During the Civil War, Louis continued his acquisition of property, buying several tracts. The death of his son-in-law, John I. Hooker, on January 2, 1862, led to his appointment as administrator of the estate, which included 5,000 cattle and eight slaves. The 1863 Polk County Tax List showed that Louis was the master of eight slaves. From late 1863 to war's end, he was one of the large cattlemen who assisted in the procuring and shipment of South Florida cattle to the Confederate Army. Francis A. Hendry, his son-in-law, was captain of a cow cavalry company based at Fort Meade.
After the war, Louis moved to Fort Ogden, Manatee County (now DeSoto County). On April 2, 1866, he sold part of his Fort Meade property for $3,000 to Francis A. Hendry. At Fort Ogden, he continued in the cattle business. 1872 Manatee tax records listed Louis with 1,000 cattle.
The Florida Peninsular of October 27, 1869 stated: "We learn that Capt. Lewis Lanier, a large stock owner, living near Ft. Ogden, has gone to New Orleans to purchase a large schooner to be engaged in carrying cattle from Ft. Ogden to Havana. Success to the enterprise."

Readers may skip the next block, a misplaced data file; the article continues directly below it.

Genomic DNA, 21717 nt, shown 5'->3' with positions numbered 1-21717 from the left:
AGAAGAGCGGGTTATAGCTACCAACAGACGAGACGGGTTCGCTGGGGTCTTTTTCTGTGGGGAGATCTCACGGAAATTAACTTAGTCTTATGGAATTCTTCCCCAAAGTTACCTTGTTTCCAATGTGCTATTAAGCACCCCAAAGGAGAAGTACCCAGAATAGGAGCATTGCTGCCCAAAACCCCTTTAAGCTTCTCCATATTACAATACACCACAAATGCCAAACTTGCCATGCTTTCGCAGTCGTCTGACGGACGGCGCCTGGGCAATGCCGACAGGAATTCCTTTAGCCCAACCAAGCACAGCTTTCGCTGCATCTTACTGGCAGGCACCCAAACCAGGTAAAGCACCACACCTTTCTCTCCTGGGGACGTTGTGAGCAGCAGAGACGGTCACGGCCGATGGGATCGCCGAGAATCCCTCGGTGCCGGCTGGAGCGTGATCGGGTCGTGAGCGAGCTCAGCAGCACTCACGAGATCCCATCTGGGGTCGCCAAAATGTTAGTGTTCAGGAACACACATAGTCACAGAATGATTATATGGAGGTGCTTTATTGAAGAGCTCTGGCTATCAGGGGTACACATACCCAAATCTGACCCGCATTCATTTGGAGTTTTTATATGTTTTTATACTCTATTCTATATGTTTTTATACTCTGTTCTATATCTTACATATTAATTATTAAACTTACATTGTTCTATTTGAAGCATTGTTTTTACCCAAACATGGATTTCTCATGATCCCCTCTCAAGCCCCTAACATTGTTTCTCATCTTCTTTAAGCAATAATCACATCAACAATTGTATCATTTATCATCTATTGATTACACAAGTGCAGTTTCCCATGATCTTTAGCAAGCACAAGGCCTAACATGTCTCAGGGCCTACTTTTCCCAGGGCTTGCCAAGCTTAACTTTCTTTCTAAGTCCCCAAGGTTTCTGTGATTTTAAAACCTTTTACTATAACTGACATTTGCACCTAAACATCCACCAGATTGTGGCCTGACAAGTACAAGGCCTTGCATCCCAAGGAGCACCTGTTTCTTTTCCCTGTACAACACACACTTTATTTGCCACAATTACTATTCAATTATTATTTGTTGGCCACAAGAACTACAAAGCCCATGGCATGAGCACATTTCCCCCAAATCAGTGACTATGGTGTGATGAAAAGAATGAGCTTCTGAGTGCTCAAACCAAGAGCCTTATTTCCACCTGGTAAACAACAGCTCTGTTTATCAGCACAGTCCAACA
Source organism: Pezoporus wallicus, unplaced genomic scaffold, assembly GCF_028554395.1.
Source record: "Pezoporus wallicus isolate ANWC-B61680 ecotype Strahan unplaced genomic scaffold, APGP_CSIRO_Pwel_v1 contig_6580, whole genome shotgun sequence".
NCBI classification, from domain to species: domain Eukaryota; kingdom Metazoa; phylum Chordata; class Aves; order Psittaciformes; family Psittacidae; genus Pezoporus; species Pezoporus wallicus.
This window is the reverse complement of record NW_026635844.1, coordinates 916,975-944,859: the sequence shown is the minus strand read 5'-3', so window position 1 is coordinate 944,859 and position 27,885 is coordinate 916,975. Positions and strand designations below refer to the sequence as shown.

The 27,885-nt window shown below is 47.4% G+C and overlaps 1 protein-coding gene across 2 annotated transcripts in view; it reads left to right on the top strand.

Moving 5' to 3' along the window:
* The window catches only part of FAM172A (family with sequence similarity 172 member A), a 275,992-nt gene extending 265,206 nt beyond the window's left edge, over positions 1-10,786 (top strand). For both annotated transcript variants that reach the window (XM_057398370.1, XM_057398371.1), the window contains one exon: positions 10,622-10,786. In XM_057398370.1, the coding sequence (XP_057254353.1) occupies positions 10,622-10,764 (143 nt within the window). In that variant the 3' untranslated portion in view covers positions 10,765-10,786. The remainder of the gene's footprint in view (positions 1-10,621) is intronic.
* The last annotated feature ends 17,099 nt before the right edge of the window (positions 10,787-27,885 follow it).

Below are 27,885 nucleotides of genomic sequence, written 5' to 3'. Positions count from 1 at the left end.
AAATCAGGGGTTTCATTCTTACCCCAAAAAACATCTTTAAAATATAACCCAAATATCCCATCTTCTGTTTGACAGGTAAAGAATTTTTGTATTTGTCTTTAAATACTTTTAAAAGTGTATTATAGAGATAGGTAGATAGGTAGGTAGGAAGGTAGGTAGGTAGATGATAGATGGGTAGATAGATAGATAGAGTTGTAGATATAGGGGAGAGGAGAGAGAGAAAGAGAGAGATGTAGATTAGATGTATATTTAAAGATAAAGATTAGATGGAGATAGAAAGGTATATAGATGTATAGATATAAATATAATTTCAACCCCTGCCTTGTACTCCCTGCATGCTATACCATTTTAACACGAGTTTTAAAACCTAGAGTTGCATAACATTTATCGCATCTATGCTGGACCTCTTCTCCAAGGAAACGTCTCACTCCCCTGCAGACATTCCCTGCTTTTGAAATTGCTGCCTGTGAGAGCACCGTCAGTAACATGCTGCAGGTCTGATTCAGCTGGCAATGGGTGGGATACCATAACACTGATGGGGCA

Frederick S. Lanier, a brother of Louis, had after the war moved from Madison County to Fort Ogden. As related in South Florida Pioneers 7, he owned half-interest in the schooner, Laura Whether or not this was the one Louis contemplated purchasing hasn't been learned at this time, but in late 1875 the Laura returned from a cattle shipping expedition from Key West without Frederick, its captain. The crewmen reported that he had fallen off ship on October 17, 1875, near Key West. Suspicion of foul play seemed to be thereafter confirmed when one seaman committed suicide while another went insane.
Having presumably disposed of his cattle, Louis and Lucretia relocated in the late summer of 1873 to Fort Myers where Ardeline and Francis A. Hendry now lived. Louis purchased the stock of Manuel A. Gonzalez's small store and opened a general store. He thrived with customers, not only with new settlers and cowboys passing to and from Punta Rassa, but also the Seminoles, with whom he traded goods for alligator hides, deer skins, and bird plumes. Lt. R. H. Pratt in an August 1879 report on the condition of the Seminole Indians in Florida cited Louis Lanier of Fort Meade as being particularly interested and informed in regard to the Seminoles. Mrs. Lanier had a boarding house, the first in Fort Myers.
The only personal description of Louis Lanier that this writer found was given by Ida English (1866-1948), a niece of Francis A. Hendry in The Story of Fort Myers: